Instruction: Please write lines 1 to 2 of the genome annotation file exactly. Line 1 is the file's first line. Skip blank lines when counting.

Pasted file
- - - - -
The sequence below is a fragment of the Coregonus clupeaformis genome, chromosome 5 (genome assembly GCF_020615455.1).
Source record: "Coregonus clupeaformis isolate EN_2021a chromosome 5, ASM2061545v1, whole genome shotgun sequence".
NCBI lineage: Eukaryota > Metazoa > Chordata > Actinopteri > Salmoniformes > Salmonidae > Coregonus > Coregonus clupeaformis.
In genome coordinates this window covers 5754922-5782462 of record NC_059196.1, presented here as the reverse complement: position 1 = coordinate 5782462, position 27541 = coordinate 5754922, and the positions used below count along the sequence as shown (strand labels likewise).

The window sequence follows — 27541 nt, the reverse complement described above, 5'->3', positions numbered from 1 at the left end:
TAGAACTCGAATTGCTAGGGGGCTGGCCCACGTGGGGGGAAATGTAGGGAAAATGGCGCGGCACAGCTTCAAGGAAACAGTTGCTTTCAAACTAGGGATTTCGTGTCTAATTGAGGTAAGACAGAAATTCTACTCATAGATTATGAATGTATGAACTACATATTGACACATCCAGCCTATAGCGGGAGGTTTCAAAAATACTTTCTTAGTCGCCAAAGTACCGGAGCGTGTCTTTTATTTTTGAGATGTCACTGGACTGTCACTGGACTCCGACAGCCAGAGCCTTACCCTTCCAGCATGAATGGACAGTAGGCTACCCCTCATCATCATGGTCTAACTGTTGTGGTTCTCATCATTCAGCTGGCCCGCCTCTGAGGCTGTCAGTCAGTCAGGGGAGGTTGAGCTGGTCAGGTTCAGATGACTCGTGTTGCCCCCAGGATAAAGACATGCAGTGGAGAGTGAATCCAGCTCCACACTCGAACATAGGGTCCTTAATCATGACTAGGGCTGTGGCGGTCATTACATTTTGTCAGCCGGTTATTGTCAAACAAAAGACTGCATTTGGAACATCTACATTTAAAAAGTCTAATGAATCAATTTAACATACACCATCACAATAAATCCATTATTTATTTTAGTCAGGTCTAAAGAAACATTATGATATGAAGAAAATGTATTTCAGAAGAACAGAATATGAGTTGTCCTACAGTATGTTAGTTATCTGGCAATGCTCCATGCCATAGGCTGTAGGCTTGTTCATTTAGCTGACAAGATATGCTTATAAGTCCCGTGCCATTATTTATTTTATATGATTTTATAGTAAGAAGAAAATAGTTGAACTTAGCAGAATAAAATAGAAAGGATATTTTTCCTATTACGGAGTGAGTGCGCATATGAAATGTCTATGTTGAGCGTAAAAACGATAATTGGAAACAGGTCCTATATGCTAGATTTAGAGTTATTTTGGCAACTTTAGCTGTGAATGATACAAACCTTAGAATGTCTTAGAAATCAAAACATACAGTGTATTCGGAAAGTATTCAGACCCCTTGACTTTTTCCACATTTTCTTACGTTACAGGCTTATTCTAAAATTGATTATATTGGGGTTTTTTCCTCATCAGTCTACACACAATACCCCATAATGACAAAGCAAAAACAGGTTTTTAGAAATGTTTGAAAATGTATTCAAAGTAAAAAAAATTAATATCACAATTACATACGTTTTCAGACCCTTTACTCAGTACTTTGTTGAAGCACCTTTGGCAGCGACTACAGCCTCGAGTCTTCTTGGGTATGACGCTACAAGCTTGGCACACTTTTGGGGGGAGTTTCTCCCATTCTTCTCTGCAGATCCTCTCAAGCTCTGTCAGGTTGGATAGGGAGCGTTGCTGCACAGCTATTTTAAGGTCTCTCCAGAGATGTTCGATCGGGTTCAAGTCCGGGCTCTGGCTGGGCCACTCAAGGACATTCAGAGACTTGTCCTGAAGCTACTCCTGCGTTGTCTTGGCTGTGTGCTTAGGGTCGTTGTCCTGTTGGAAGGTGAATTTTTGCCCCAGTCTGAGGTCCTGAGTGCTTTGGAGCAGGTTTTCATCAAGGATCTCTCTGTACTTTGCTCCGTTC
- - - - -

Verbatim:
The sequence below is a fragment of the Coregonus clupeaformis genome, chromosome 5 (genome assembly GCF_020615455.1).
Source record: "Coregonus clupeaformis isolate EN_2021a chromosome 5, ASM2061545v1, whole genome shotgun sequence".